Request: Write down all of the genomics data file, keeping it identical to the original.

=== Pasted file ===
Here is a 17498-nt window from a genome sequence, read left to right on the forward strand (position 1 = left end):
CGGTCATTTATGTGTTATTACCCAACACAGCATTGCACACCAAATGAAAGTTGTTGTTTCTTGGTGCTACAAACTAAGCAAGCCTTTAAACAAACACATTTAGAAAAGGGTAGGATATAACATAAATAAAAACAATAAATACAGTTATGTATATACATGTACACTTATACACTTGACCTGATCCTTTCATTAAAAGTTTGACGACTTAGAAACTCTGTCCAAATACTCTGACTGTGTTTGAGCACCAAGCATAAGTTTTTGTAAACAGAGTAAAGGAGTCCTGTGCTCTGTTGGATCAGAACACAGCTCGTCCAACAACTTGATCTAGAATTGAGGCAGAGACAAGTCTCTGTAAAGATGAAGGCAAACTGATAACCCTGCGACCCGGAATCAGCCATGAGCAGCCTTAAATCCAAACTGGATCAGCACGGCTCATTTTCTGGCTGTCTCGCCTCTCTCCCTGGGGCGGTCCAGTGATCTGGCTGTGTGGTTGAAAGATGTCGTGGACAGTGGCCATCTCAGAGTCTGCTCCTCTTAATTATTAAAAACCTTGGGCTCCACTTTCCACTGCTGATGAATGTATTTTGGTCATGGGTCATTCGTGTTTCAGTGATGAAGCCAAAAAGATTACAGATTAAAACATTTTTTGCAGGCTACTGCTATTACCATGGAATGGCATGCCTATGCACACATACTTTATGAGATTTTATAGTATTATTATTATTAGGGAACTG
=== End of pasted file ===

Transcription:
Here is a 17498-nt window from a genome sequence, read left to right on the forward strand (position 1 = left end):
CGGTCATTTATGTGTTATTACCCAACACAGCATTGCACACCAAATGAAAGTTGTTGTTTCTTGGTGCTACAAACTAAGCAAGCCTTTAAACAAACACATTTAGAAAAGGGTAGGATATAACATAAATAAAAACAATAAATACAGTTATGTATATACATGTACACTTATACACTTGACCTGATCCTTTCATTAAAAGTTTGACGACTTAGAAACTCTGTCCAAATACTCTGACTGTGTTTGAGCACCAAGCATAAGTTTTTGTAAACAGAGTAAAGGAGTCCTGTGCTCTGTTGGATCAGAACACAGCTCGTCCAACAACTTGATCTAGAATTGAGGCAGAGACAAGTCTCTGTAAAGATGAAGGCAAACTGATAACCCTGCGACCCGGAATCAGCCATGAGCAGCCTTAAATCCAAACTGGATCAGCACGGCTCATTTTCTGGCTGTCTCGCCTCTCTCCCTGGGGCGGTCCAGTGATCTGGCTGTGTGGTTGAAAGATGTCGTGGACAGTGGCCATCTCAGAGTCTGCTCCTCTTAATTATTAAAAACCTTGGGCTCCACTTTCCACTGCTGATGAATGTATTTTGGTCATGGGTCATTCGTGTTTCAGTGATGAAGCCAAAAAGATTACAGATTAAAACATTTTTTGCAGGCTACTGCTATTACCATGGAATGGCATGCCTATGCACACATACTTTATGAGATTTTATAGTATTATTATTATTAGGGAACTG